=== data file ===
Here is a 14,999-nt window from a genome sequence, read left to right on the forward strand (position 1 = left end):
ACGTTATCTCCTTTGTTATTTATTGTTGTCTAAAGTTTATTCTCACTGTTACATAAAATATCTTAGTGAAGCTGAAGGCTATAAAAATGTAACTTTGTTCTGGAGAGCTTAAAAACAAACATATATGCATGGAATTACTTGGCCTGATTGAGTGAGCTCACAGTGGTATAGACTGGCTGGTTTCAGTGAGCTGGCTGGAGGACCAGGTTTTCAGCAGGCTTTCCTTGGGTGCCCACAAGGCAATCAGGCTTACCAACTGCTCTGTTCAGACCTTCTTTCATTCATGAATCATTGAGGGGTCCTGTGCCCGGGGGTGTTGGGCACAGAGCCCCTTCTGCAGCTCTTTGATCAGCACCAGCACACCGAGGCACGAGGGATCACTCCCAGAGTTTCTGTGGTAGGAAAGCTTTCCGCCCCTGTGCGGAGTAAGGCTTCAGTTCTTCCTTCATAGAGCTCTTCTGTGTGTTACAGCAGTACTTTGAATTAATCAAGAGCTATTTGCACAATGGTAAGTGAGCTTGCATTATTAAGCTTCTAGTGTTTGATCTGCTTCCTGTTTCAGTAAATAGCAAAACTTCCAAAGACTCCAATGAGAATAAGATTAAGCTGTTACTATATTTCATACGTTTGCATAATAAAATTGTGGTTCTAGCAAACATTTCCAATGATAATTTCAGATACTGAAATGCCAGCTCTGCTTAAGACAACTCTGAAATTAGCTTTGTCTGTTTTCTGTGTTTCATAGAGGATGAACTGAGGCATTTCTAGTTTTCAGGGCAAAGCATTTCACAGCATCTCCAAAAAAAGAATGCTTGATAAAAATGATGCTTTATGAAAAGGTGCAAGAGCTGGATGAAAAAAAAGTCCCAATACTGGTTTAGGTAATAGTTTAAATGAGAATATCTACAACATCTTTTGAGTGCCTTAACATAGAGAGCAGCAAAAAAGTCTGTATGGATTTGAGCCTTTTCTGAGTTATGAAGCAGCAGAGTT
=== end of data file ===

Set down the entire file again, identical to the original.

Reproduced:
Here is a 14,999-nt window from a genome sequence, read left to right on the forward strand (position 1 = left end):
ACGTTATCTCCTTTGTTATTTATTGTTGTCTAAAGTTTATTCTCACTGTTACATAAAATATCTTAGTGAAGCTGAAGGCTATAAAAATGTAACTTTGTTCTGGAGAGCTTAAAAACAAACATATATGCATGGAATTACTTGGCCTGATTGAGTGAGCTCACAGTGGTATAGACTGGCTGGTTTCAGTGAGCTGGCTGGAGGACCAGGTTTTCAGCAGGCTTTCCTTGGGTGCCCACAAGGCAATCAGGCTTACCAACTGCTCTGTTCAGACCTTCTTTCATTCATGAATCATTGAGGGGTCCTGTGCCCGGGGGTGTTGGGCACAGAGCCCCTTCTGCAGCTCTTTGATCAGCACCAGCACACCGAGGCACGAGGGATCACTCCCAGAGTTTCTGTGGTAGGAAAGCTTTCCGCCCCTGTGCGGAGTAAGGCTTCAGTTCTTCCTTCATAGAGCTCTTCTGTGTGTTACAGCAGTACTTTGAATTAATCAAGAGCTATTTGCACAATGGTAAGTGAGCTTGCATTATTAAGCTTCTAGTGTTTGATCTGCTTCCTGTTTCAGTAAATAGCAAAACTTCCAAAGACTCCAATGAGAATAAGATTAAGCTGTTACTATATTTCATACGTTTGCATAATAAAATTGTGGTTCTAGCAAACATTTCCAATGATAATTTCAGATACTGAAATGCCAGCTCTGCTTAAGACAACTCTGAAATTAGCTTTGTCTGTTTTCTGTGTTTCATAGAGGATGAACTGAGGCATTTCTAGTTTTCAGGGCAAAGCATTTCACAGCATCTCCAAAAAAAGAATGCTTGATAAAAATGATGCTTTATGAAAAGGTGCAAGAGCTGGATGAAAAAAAAGTCCCAATACTGGTTTAGGTAATAGTTTAAATGAGAATATCTACAACATCTTTTGAGTGCCTTAACATAGAGAGCAGCAAAAAAGTCTGTATGGATTTGAGCCTTTTCTGAGTTATGAAGCAGCAGAGTT